Playwright Ken Urban communicates about The Correspondent
To hear Ken Urban tell it, there’s no reason why he should be sitting in a theatre that’s about to premiere his latest work as a playwright. “I studied to be a chemical engineer!” he explains. “I studied the sciences and math in high school.”
But life has a funny way of shifting gears for those living it – and it’s one of those sudden, tragic shifts that affects Philip, the protagonist of The Correspondent, which opens at the West Village’s Rattlestick Playwrights Theater on February 13. Correspondent stars Drama Desk Award-winner Thomas Jay Ryan as Philip, a grieving widower who employs an ill woman named Mirabel (Heather Alicia Simms) to deliver a message to his late wife in the afterlife following her sudden death in a freak car accident. But Mirabel isn’t exactly who she appears to be. And the show’s spook factor only increases further when a young man (Jordan Geiger) emerges with his own connection to Philip’s wife, Charlotte.
Scientist-cum-writer Urban, himself an atheist, doesn’t believe in an afterlife. But inspiration – either divine or perhaps of the more earthbound variety – hit him in 2007, when he encountered a real-life company called the Afterlife Telegram Service, in which someone hires a totally unknown source online and ask them to deliver a message to someone when they pass. “What frame of mind would you have to be in to think, ‘This is a good idea? This could actually work?’ What would that process be like?” Urban says.
This reaction makes sense to Urban, who has earned both a masters’ degree and a Ph.D. in Literature from Rutgers and shuttles back and forth to Boston where he currently teaches playwriting at Harvard University, because American culture lacks an appropriate dialogue with which to communicate about grief and loss. “We tend to plaster platitudes or look the other way so we don’t have to talk about it,” he says. “It’s such a life-altering experience to lose someone you love, and you look for something to latch onto,” and recalls an early memory following the sudden death of one of his grandmothers. “I was lashing out because I didn’t know what to do with my feelings.
“If you look at the people posing harsh things about Philip Seymour Hoffman on Facebook,” he continues, summoning a current relevant example, “it’s really because people are angry because they’ll never see another film of his or never see him on stage again, and they don’t know what else to do about it. It’s the same reason people believe in heaven. There is something so painful about the fact that you could lose someone and that’s forever. Philip and Charlotte [in Correspondent] have unresolved issues before she dies, and that can drive a person mad.”
Correspondent’s production at the Rattlestick, however, hasn’t driven Urban mad at all. “When the Stick makes a commitment to doing your play, they also make a commitment to doing your next play, so they make a real commitment to your career,” he says of the theater company that has championed the work of such writers as Adam Rapp and Lucy Thurber.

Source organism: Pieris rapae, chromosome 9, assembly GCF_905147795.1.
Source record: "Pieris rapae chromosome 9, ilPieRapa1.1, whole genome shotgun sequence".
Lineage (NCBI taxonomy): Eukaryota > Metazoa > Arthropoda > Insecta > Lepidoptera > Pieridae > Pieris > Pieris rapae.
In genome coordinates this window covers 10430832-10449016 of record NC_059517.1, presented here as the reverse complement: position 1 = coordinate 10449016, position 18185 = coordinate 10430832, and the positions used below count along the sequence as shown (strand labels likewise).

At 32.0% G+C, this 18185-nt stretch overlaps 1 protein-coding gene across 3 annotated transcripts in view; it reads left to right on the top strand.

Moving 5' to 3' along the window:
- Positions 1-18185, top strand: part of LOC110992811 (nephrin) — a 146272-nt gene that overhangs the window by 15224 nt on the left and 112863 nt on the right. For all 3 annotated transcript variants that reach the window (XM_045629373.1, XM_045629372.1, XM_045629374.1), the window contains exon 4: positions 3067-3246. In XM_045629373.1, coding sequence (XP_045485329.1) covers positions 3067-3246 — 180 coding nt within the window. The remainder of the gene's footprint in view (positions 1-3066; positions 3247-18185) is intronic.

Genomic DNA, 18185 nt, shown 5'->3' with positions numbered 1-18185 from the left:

“I think very few theatres would take a risk on a play like The Correspondent” – the play features frontal nudity and frank simulations of sex in addition to challenging perceived norms of adult behavior – “and many asked me to make changes. For better or worse, I stuck to my guns. I think there are very few theatres, because of the economic downturn, that would support a playwright like that.” Urban also gets support from director Stephen Brackett, who last year directed Michael Urie in the smash Buyer and Cellar on the Stick stage. The two have worked together in the past, which has allowed the director and writer to build “an insane amount of trust.”
Urban hopes the result of this synergy is something that will resonate with his audience. “I’m interested in psychology and what you can do on the stage,” he says. “Theatricality is really important to me – I’m drawn to really big gestures and the excitement of when something spectacular happens. Correspondent is naturalistic but then it becomes something more.”
At this point, Urban recalls a text painting by word artist Christopher Wool. It reads: “The show is over the audience get up to leave their seats time to collect their coats they turn around no more coats and no more home.”
The playwright connects this work of art to his own – not just Correspondent, but the overall intentions for his entire oeuvre.
“When you leave the theatre, everything should feel changed, the world should look askew,” Urban maintains. “Something exciting that could only happen in this room has happened.
“It’s been really gratifying to watch it work.”
The Correspondent runs through March 16 at Rattlestick Playwrights Theatre. For more information, go to http://www.rattlestick.org/correspondent/
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